We are unable to say that there was any definite ruling of the trial court on the subject that adversely affected the appellant. Nor was any definite ruling invoked on such subject other than as to a question that the mentioned colloquy indicates would not have been answered favorably to defendant if correctly answered. Moreover, the colloquy shows that defendant's attorneys, apparently acceding to the ground of objection by the State to such question, offered to rephrase it, but as to any such rephrasing there was no definite invocation of a ruling.
Some of the reasons justifying the action of the trial court as to the particular point or points involved are found in the opinion in Commonwealth v. Sansone, 252 Mass. 71, 147 N.E. 574, as follows:
"Counsel for the defendant, in cross-examining a witness called by the commonwealth, asked:
" 'Did you discuss this case with any one since the accident?'
"Upon objection by the district attorney, counsel stated, in reply to an inquiry by the court, that his purpose in asking the question was to show that the witness had assisted the government in looking for witnesses and in prosecuting the case, and to disclose that the witness was prejudiced. The trial judge excluded the question. The defendant then asked the witness:
" 'Did you speak to a newsboy in Adams Square with reference to this case?'
"Upon the statement of counsel for the defendant that that question was asked for the same purpose, the judge excluded it. The credit to be given a witness to material facts is not merely collateral, and reasonable cross-examination for the purpose of proving the falsity of his testimony or bias or prejudice on his part has been held to be a matter of right. Day v. Stickney, 14 Allen [96 Mass.], 255; Stevens v. Stewart-Warner Speedometer Corp., 223 Mass. 44, 111 N.E. 771; Commonwealth v. Russ, 232 Mass. 58, 79, 122 N.E. 176. The answers to the two questions asked would not in themselves have a tendency to show either of these things, and upon the offer of proof it is not possible to determine what facts counsel expected to bring out, and whether they, if established, would have a tendency to prove interest or prejudice. The offer did not suggest that the witness was employed or asked by the commonwealth to assist in the case; that he had any pecuniary interest in it, nor that he had expressed any ill will toward the defendant. It did not appear from the offer that the witness said anything to any one who did or could assist the commonwealth, and the witness was not asked if he had assisted the commonwealth in any way. The offer was broader than the questions and in large part not responsive to them. Hallwood Cash Register Co. v. Prouty, 196 Mass. 313, 315, 82 N.E. 6. The only witnesses called were the witness being cross-examined, the daughter-in-law who accompanied the woman who was injured, the defendant, and a witness called by him. No newsboy or other witness was called either to testify or to prove that he was asked to testify.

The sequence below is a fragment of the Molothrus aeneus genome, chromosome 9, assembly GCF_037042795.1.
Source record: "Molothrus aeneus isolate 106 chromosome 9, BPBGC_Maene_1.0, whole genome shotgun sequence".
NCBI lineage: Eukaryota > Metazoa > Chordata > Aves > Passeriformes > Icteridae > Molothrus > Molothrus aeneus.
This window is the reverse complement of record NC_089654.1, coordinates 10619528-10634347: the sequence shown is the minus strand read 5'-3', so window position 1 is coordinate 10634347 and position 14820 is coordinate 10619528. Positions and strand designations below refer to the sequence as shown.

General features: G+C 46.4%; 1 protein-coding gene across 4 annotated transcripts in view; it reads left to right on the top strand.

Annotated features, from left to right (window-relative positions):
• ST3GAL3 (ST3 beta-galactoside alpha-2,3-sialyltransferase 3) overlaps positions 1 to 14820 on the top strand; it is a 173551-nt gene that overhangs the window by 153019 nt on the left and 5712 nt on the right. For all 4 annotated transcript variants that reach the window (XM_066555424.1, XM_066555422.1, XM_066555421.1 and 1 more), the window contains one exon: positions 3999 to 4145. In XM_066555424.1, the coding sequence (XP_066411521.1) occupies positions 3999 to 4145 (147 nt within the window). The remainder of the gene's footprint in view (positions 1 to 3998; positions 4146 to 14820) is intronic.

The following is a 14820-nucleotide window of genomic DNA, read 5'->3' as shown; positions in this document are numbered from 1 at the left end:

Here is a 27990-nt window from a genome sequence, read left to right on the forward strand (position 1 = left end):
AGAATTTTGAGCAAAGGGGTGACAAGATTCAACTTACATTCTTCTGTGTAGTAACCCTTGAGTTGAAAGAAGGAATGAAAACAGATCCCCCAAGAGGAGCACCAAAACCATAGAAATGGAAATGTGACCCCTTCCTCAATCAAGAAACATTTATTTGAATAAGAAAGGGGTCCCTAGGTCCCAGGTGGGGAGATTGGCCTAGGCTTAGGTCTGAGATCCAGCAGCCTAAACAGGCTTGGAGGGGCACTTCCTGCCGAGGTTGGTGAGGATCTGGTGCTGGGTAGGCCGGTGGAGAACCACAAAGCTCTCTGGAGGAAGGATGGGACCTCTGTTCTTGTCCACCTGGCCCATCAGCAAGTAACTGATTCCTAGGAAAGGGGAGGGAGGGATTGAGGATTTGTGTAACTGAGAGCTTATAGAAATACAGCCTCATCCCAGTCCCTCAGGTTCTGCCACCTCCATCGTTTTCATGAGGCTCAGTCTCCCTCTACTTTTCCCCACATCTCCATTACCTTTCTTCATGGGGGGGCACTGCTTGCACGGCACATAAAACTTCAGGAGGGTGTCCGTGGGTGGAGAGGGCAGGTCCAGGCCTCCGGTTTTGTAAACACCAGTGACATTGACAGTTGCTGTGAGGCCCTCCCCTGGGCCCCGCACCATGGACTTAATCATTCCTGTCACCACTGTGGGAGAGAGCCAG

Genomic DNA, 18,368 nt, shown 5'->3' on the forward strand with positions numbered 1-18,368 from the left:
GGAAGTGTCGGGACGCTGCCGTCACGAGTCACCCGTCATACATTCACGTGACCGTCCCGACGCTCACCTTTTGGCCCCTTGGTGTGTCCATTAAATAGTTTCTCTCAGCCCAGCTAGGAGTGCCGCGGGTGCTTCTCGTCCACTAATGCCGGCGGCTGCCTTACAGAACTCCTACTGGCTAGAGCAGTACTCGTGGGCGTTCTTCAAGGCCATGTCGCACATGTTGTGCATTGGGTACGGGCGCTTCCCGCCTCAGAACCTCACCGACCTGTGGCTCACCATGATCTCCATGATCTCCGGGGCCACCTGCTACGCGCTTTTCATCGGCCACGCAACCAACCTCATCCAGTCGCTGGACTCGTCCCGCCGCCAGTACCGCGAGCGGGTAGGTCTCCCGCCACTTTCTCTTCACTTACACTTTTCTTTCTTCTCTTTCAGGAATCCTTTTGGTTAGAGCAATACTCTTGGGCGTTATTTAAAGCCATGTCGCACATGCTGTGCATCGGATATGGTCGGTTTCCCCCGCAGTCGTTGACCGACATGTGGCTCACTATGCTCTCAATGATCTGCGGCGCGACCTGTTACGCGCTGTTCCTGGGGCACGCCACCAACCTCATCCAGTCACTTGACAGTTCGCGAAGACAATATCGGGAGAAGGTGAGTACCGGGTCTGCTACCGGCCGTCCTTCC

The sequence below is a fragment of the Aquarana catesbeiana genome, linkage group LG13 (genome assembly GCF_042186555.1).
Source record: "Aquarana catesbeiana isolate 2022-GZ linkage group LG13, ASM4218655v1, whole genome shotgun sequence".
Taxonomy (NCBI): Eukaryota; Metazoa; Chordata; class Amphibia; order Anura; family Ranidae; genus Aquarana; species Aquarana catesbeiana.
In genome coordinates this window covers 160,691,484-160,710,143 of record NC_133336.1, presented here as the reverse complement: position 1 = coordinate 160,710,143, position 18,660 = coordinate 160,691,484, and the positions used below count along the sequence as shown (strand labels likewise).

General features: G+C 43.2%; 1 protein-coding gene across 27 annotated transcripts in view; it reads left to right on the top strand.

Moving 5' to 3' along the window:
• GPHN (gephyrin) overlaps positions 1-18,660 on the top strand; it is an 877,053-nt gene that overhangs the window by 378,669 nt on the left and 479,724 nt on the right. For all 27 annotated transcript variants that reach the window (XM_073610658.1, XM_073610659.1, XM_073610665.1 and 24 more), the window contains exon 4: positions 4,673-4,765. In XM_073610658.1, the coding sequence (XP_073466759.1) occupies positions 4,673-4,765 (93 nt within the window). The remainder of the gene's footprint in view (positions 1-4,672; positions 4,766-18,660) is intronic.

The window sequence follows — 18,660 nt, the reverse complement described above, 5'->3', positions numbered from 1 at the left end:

"The burden is on the party excepting to show that he has been harmed by a ruling. McGonigle v. Belleisle Co., 186 Mass. 310, 71 N.E. 569; Commonwealth v. Phelps, 210 Mass. 109, 114, 96 N.E. 69. It is not enough to state the purpose of an offer of this kind in such general terms that it does not disclose to the court the facts which, if established, would tend to show interest or prejudice. Ford v. Ford, 104 Mass. 198, 206. Prejudices are usually indicated by some form of expression. Day v. Stickney, supra. The witness being cross-examined was one on whom the commonwealth relied in part to prove the commission of the crime. Such a witness has the right, if not the duty, to assist at least to the extent of disclosing to the prosecuting attorney all facts within his knowledge material to the case, including the names of witnesses known to him. If he does no more than this he cannot fairly be charged with partisanship. The defendant has failed to show that the discretion of the court was not properly exercised in excluding the questions asked."
We hardly see how the trial court could have handled the problem better than it did. We are convinced that whatever rulings it may be considered that the court made against defendant on points discussed are covered by the principle that the trial court is vested with sound discretion as to the latitude and extent of cross-examination of a witness, and that its rulings in that respect should not be disturbed unless it clearly appears that defendant was prejudiced thereby. The principle applies to cross-examination of a witness as to his animus as well as other cross-examination. Benefield v. State, 44 Ala. App. 339, 208 So.2d 449, cert. denied 282 Ala. 19, 208 So.2d 455.
We have searched the record for any error prejudicial to defendant-appellant and have found none, which leads to the conclusion that the judgment appealed from should be affirmed.
The foregoing opinion was prepared by the Honorable LEIGH M. CLARK, Supernumerary Circuit Judge, serving as a Judge on this Court under § 2 of Act No. 288, Acts of Alabama, July 7, 1945, as amended; his opinion is hereby adopted as that of this Court.
All the Judges concur.